Even the filming became more professional. At the start, Cartozo filmed with only one camera. By the end, the show was filmed from seven different angles. When the game was over, Cartozo would sit down and delve into the editing process, which could sometimes keep him busy until 3am.
“Between preparing the show, managing requests from sponsors and editing – I’d never worked so hard as during lockdown!” he laughed. “I ended up working from home just like everyone else.”
Cartozo also had to deal with press enquiries. “As soon as wire agencies like AFP and Reuters wrote about the show, other media came calling with interview and filming requests, from France and abroad.”
The actor was happy to oblige, taking part in live and recorded interviews for global TV channels. However, Cartozo was dealing with personal problems behind the scenes that were masked by his smile.
Two days after he began the show, his mother rang him; he assumed she was ringing to congratulate him on his overnight success. But instead she delivered some frightening news: his brother had been hospitalised with Covid-19 and placed in a medically induced coma.
For Cartozo, there was no question of halting the nightly show. While his brother fought for his life in a hospital bed, Cartozo buried himself in “Questions for a balcony”. After a month of hospitalisation, his brother finally recovered. Cartozo announced the news to his neighbours one evening and the whole street erupted in applause. “It was a really beautiful moment that we all shared,” Cartozo reminisced.
The end of lockdown – and the start of new projects
The end of lockdown brought “Questions for a balcony” to its natural end. The final episode took place on May 10.
“That Sunday evening, we all said our goodbyes. I thanked my neighbours for having faithfully come out to play every evening. It was really moving. Everyone clapped, and there was a long standing ovation, like at a theatre. But it was also good that it came to an end.”
The street’s residents are still close.
“We all know each other now, we chat. There are newsletters and WhatsApp groups. There’s even a couple that met thanks to the quiz! I’m really glad to have been able to bring people a little bit of joy during such a difficult period,” said Cartozo.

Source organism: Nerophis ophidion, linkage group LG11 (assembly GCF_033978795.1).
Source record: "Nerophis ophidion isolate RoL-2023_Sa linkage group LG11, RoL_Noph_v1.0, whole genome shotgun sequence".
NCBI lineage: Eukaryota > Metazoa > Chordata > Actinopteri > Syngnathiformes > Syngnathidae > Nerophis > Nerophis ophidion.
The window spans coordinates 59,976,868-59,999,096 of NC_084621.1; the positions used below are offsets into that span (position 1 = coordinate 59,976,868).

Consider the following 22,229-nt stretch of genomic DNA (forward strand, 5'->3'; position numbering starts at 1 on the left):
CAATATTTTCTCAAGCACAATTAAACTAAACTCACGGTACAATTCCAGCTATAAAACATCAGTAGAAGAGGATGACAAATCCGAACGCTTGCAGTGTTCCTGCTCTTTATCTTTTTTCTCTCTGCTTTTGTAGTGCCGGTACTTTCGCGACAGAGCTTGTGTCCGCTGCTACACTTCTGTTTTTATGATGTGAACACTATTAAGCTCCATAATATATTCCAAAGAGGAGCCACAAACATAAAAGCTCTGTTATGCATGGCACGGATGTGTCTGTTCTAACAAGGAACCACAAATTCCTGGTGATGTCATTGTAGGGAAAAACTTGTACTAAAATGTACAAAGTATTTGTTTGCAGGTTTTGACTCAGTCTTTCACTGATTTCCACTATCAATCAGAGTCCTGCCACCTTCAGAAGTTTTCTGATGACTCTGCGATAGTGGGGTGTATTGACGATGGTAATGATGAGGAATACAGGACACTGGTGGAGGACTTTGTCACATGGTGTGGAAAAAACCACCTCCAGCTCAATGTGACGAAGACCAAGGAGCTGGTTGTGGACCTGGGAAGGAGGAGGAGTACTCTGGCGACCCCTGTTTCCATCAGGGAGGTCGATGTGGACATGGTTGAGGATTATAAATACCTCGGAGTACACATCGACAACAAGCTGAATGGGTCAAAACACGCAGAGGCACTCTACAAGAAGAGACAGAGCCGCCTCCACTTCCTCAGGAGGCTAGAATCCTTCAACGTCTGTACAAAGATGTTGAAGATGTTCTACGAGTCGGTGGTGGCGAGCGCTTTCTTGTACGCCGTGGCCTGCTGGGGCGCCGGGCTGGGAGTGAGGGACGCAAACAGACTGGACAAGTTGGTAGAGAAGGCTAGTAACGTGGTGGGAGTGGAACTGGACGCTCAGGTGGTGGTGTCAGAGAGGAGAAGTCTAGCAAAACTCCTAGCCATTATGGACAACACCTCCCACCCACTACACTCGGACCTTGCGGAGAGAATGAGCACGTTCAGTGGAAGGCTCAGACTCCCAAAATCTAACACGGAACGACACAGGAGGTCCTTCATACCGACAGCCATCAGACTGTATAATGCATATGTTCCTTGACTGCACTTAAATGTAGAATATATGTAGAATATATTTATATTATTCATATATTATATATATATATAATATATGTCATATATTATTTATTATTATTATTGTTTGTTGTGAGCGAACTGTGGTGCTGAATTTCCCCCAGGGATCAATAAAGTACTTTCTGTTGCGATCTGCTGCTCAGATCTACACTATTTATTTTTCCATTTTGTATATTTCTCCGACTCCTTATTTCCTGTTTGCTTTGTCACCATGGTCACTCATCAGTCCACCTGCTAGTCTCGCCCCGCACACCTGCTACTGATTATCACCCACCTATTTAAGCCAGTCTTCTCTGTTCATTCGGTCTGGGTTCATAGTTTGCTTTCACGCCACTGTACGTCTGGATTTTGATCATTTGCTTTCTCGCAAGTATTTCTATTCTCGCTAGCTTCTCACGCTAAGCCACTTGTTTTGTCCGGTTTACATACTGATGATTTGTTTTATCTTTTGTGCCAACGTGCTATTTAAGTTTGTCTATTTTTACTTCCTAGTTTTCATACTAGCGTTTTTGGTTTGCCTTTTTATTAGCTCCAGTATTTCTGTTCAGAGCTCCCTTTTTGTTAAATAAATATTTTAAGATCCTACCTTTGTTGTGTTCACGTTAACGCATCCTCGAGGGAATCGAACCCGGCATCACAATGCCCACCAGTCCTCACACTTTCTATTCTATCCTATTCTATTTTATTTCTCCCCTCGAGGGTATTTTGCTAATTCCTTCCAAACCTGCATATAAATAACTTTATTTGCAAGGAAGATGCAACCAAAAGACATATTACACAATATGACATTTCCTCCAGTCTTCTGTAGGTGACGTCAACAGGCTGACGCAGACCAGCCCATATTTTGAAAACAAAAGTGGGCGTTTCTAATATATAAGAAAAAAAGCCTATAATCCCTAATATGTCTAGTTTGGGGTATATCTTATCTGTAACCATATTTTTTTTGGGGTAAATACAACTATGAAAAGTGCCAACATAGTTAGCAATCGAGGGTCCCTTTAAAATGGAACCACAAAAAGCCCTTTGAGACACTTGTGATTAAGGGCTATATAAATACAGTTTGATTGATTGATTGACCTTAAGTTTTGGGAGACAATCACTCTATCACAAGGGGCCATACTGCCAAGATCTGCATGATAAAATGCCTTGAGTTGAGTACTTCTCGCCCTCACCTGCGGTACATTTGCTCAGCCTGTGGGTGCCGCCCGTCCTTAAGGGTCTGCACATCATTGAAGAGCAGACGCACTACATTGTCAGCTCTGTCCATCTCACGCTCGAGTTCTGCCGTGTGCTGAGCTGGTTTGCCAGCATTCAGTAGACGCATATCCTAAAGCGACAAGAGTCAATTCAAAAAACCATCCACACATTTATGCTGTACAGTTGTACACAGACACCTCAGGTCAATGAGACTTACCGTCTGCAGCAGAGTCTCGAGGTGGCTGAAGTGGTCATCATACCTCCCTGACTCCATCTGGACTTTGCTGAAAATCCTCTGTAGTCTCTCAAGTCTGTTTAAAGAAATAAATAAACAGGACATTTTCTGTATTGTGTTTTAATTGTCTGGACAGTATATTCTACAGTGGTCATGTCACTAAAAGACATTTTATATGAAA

That could have been the end of the story. But after that first lockdown, Cartozo turned his attention to other projects such as new shows for social media. A publisher contacted him to ask if he wanted to immortalise the balcony quiz show with a board game. Cartozo hesitated, but eventually said yes. The board game “Y a du monde au balcon” (“A lot of people on the balcony”, but also a slightly rude French expression that refers to the size of a woman’s breasts) has sold more than 3,200 copies. With every game sold, €1 is donated to French hospitals. The board game also mentions the names of every neighbour who took part in the quiz and the name of the hospital that treated Cartozo’s brother.
“If this game can raise a bit of money for hospitals that are saving the lives of people like my brother, and at the same time liven up a party, then it’s perfect.”
More than a year after he began the quiz, the actor can be found treading the boards again. He’s currently touring with the same plays that were put on hold last year around France – but this time, he has a newfound fame. Audience members often come to find him after the shows.
“They follow me on social media and come to see my plays. They hang around at the end to talk with me, and that’s the greatest gift I could ask for.” he said.
This article has been translated from the original in French.